Claim Based On Implied Covenant To Market Gas To Move Forward In Federal Royalty Litigations
For many landowners in Pennsylvania, the receipt of the monthly royalty statement is an ongoing source of frustration and anger. In addition to excessive and unreasonable deductions for post-production costs, landowners are now questioning whether the driller is really making a good faith and legitimate effort to sell the gas at the highest and best price. Royalty statements showing that gas is being sold at $1.15 per MCF (1,000 cubic feet) or even less are becoming more and more common. These prices are well below the reported national averages. Does the landowner have any recourse against a driller who is selling gas below market? Possibly. A recent decision by the United States District Court in Harrisburg suggests that the implied covenant to market gas may be implicated by questionable or artificial royalty pricing.
Before discussing the particulars of this case, a brief primer on implied covenants is warranted. For almost 120 years, Pennsylvania courts have recognized that the conduct of a driller may be governed by certain implied obligations that are not expressly stated in the parties’ lease. In order to promote fairness and “fill in the gaps”, courts will imply certain obligations on the lessee-driller to ensure the interests and rights of the landowner are adequately protected. One of these “implied” obligations is the covenant to actually market and sell the gas. The marketing covenant requires a lessee to use due diligence to market the gas and to obtain the best possible price. The implied duty to market is an obligation imposed upon a lessee to make a “diligent” effort to market the gas in order that the lessor may realize a return on his royalty interest.” See, Davis v. Cooper, 837 P.2d 218, 222 (Colo. App. 1992). The covenant implies that if gas is discovered in paying quantities, the well will be operated so as to secure actual production royalties. The covenant requires the lessee to “begin marketing the product within reasonable time” after completion of the well. See, McVicker v. Horn, Robinson & Nathan, 322 P.2d 410 (Okla.1958). In addition to this “timing” component, the covenant also contains a “price” component. When marketing the gas, the driller has an obligation to find and secure the “best current price reasonably available.” See, Union Pacific Res. v. Hankins, 111 S.W.3d 69 (Tex. 2003). As one court observed, the “price” component of the covenant “serves to protect a lessor from the lessee’s self-dealing or negligence.” See, Yzaguirre v. KCS Res. Inc., 53 S.W.3d 368 (Tex. 2001).
The marketing covenant was first recognized by the Pennsylvania Supreme Court in lams v. Carnegie Natural Gas Co., 45 A. 54 (Pa. 1899). In Iams, the lessee successfully drilled a producing well but neglected to market the gas. The lessor brought suit claiming that the lessee had breached the lease by failing to actually market and sell the gas. On appeal, the Pennsylvania Supreme Court affirmed the jury’s award in favor of the lessor. The lams court upheld the trial court’s instruction to the jury which essentially stated that the lessee, upon producing gas in paying quantities, was under a continuing duty to market the gas and “operate for the common good of both parties.” Iams, 45 A. at 55. By adopting and approving this instruction, the Supreme Court recognized an implied obligation to market and sell gas discovered on the leasehold. As illustrated by the recent decision in Canfield v. Statoil USA, et seq. (No. 3:16-0085, Middle District of Pennsylvania, June 12, 2017), the marketing covenant is apparently alive and well in Pennsylvania 118 years later.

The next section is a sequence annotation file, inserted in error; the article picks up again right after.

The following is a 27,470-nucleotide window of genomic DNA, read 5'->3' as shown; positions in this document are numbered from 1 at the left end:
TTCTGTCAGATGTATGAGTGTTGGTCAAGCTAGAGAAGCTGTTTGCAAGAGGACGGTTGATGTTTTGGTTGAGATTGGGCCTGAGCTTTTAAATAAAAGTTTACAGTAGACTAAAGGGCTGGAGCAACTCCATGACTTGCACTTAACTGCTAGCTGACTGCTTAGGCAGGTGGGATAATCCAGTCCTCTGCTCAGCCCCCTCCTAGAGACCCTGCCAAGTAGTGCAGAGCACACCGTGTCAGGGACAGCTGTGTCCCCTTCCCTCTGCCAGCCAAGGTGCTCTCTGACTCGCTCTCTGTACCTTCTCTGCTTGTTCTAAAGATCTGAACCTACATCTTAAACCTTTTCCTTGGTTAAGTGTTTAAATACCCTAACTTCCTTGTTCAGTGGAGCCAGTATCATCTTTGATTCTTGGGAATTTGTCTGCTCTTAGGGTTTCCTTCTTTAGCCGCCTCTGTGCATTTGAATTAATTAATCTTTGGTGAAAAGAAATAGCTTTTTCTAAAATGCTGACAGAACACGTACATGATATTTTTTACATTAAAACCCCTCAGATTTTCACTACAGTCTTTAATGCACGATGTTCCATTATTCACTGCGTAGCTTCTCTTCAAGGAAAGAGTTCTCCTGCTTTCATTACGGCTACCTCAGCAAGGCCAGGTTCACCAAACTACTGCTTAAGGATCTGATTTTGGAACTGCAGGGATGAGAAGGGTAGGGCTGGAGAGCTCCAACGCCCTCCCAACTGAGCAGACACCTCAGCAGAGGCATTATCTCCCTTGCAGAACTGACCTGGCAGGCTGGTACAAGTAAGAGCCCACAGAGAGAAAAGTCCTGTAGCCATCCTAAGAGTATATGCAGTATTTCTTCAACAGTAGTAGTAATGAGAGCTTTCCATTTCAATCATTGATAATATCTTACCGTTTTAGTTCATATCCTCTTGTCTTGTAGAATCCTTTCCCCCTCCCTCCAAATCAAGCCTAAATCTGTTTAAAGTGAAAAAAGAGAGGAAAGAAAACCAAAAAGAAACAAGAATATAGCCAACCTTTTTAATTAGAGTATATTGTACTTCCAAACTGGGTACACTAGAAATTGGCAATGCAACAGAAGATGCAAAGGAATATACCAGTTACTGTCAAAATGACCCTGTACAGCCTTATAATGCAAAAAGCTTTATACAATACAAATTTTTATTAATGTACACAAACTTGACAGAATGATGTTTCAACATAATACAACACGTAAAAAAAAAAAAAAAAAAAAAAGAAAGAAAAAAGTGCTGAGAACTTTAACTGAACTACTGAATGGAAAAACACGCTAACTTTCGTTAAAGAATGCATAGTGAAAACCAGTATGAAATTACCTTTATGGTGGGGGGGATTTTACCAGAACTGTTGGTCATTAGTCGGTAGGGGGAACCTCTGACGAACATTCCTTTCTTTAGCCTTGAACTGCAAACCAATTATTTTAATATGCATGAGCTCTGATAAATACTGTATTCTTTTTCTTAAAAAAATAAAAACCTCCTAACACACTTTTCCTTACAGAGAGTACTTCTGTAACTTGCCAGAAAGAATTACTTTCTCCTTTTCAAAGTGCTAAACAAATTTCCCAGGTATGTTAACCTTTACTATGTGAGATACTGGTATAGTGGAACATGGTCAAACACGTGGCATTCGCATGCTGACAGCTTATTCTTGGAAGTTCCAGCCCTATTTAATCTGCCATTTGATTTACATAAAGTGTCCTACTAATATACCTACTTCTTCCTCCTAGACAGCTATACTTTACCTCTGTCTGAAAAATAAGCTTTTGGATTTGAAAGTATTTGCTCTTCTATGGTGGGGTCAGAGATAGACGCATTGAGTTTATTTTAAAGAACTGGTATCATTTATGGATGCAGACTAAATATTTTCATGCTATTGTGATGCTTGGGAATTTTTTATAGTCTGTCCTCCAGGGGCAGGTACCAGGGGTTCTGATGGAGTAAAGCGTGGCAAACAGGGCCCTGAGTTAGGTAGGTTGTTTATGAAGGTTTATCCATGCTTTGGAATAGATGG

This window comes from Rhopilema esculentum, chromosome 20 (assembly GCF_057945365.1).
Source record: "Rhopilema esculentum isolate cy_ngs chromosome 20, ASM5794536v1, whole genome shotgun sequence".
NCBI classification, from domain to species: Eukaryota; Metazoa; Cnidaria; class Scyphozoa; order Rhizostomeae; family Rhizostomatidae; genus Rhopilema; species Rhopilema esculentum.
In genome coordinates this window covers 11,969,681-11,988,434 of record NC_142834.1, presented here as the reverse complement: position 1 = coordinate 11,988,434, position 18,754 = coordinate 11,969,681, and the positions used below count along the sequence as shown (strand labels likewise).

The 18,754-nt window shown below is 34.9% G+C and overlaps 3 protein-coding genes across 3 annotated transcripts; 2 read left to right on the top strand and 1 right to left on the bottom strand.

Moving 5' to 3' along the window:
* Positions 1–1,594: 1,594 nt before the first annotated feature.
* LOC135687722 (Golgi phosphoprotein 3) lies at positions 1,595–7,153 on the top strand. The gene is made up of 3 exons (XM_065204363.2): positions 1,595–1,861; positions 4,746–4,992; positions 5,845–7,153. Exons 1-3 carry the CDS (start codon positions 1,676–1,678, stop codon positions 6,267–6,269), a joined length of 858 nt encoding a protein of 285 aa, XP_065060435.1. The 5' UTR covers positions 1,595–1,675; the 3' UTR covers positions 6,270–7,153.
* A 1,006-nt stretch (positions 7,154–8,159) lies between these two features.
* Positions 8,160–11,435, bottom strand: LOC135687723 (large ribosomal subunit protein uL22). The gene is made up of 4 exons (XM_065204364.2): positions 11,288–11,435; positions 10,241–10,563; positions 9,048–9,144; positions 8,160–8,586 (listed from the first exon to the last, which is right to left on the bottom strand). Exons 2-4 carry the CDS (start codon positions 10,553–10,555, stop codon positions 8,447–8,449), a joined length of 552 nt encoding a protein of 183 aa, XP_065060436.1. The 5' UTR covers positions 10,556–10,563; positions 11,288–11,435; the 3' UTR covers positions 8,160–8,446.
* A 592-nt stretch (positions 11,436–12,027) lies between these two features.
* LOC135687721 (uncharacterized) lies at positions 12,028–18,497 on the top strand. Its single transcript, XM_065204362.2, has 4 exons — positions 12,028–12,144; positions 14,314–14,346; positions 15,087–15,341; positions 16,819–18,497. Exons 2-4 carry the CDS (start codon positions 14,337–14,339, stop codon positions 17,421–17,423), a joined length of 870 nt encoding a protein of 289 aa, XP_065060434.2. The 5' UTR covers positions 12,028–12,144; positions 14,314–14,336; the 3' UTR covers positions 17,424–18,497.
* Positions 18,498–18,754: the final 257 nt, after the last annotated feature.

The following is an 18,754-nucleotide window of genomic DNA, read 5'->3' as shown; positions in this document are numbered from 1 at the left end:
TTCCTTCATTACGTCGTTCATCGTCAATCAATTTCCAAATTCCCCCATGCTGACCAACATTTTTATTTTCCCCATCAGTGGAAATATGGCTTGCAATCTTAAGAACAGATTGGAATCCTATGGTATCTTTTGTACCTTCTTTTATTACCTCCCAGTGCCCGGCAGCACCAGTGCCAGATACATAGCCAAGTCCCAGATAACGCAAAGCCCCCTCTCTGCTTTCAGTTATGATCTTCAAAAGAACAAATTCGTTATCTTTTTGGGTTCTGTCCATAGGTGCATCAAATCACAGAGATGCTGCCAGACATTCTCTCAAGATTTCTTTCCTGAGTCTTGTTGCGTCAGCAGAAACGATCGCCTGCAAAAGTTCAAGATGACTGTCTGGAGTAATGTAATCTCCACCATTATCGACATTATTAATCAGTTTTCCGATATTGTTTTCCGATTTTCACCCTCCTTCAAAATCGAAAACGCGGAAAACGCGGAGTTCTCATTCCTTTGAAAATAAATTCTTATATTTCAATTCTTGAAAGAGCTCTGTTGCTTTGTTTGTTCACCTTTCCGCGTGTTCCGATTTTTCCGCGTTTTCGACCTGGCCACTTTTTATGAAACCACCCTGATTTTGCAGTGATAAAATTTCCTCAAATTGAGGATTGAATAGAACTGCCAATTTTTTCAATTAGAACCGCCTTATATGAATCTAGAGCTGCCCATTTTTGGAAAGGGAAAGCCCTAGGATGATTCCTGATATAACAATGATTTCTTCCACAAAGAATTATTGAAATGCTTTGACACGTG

In Canfield, the landowner argued that the lessee, Statoil USA Onshore Properties LLC (SOP), breached the lease and the implied covenant by improperly calculating her royalty based on an “index” price as opposed to an actual sales price. Ms. Canfield further argued that the purported sale of gas at the wellhead between SOP and its affiliate, Statoil Natural Gas LLC (SNG), was invalid because it was not an “arms-length” transaction. In her complaint filed on January 15, 2016, Ms. Canfield asserted that SOP breached not only the express royalty clause set forth in her 2008 Lease, but also the implied covenant to market gas. In this latter claim, Ms. Canfield alleged that SOP “had an obligation to use reasonable best efforts to market the gas to achieve the best price available.” Because SOP sold the gas to an affiliate based on an unrelated index price, Ms. Canfield claimed that SOP was not achieving the “best price available.”
The royalty clause in the original 2008 Lease provided as follows:
Lessee … shall pay the Lessor on gas, including casinghead gas and other gaseous substances, produced and sold from the premises fifteen percent (15%) of the amount realized from the sale of gas at the well. “The amount realized from the sale of the well” shall mean the amount realized from the sale of the gas after deducting gathering, transportation, compression, fuel, line loss, and any other post-production costs and/or expenses incurred for the gas whether provided by a third party, Lessee or by a wholly owned subsidiary of Lessee. Lessee is authorized by Lessor to provide gathering, transportation, compression, fuel, and other services for Lessor’s gas either on its own or through one or more wholly owned subsidiaries of Lessee and to deduct from the royalty to be paid to the Lessor the costs and/or expenses of providing such services including, without limitation, line-loss.